President Vladimir Putin said on Friday that Russia should be finished calling up reservists in two weeks, putting an end to a controversial mobilization that has seen hundreds of thousands of men called up to fight in Ukraine and a large number depart the country.
Putin said that Russia has no intentions “for now” for any large-scale airstrikes like the ones it conducted this week, in which it launched over 100 long-range missiles into Ukrainian targets.
Putin ordered the mobilization three weeks ago in reaction to Russian war failures.
Additionally, Putin has declared the annexation of four partially occupied Ukrainian territories and made nuclear weapons threats.
Since the start of the conflict, Russia has witnessed the first indications of widespread public criticism of the government, and officials there have admitted to making some errors. In comparison to ethnic Russians and city inhabitants, members of ethnic minorities and rural residents have complained about being drafted at higher rates.
Defending the order, Putin said the front line was too long to defend solely with contract soldiers.
He said 222,000 out of an expected 300,000 reservists had already been mobilized. “This work is coming to an end,” he told a news conference at the end of a summit in Kazakhstan. “I think that in about two weeks all the mobilization activities will be finished.”
Since the mobilization order was given, Russian forces have continued to lose ground in eastern Ukraine and the south.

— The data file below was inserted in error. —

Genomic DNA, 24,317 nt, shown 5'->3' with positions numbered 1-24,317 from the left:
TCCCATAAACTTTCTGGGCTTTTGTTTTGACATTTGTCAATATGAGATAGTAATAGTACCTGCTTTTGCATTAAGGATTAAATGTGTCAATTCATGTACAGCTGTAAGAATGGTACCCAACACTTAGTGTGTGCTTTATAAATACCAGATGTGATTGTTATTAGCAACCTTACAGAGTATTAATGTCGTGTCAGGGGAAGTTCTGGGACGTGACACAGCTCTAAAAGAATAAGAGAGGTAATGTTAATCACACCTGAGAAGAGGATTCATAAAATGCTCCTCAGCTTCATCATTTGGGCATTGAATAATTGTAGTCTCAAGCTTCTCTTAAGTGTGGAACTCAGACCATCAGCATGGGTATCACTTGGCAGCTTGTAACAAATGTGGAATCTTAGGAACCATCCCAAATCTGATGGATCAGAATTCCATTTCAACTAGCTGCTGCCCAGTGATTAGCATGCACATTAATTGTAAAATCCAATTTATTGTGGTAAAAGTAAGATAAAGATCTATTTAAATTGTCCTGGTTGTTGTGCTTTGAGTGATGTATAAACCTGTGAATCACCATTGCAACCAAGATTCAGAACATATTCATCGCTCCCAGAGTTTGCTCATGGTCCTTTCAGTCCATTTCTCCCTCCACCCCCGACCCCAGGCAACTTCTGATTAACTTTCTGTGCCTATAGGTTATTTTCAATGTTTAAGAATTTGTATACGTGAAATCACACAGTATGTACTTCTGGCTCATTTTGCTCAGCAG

Volodymyr Zelenskyy, the president of Ukraine, reiterated that all of its land will be retaken in his nightly video address.
He said, “Yes, they still have people to throw on the battlefield, they have weapons, missiles, they have (Iranian-made) Shaheds which they use against Ukraine,” he said. “They still have the possibility to terrorize our cities and all Europeans, blackmailing the world. But they have no chance of succeeding and will have none because Ukraine is moving forward .”
Zelenskyy said that he had spoken with Mohammed bin Salman, the crown prince of Saudi Arabia. “We discussed possibilities for acting together in the interests of our countries and our peoples. I believe that the results we need are possible.
The U.S. government accused the Saudis of kowtowing to Russia – as it wages the war in Ukraine – when the OPEC+ oil producer group it leads announced this month it would cut its oil production target.
A Western official said some of the newly mobilized Russian troops were already on the battlefield taking casualties, and that their presence was unlikely to turn the tide. “It is clear that they have been fielded with very, very limited training and very, very poor equipment,” the official said.
The official also suggested Russia had too few missiles to sustain attacks like those this week: “Russia is rapidly exhausting its supply of long-range precision munitions, in particular its air-launched cruise missiles.”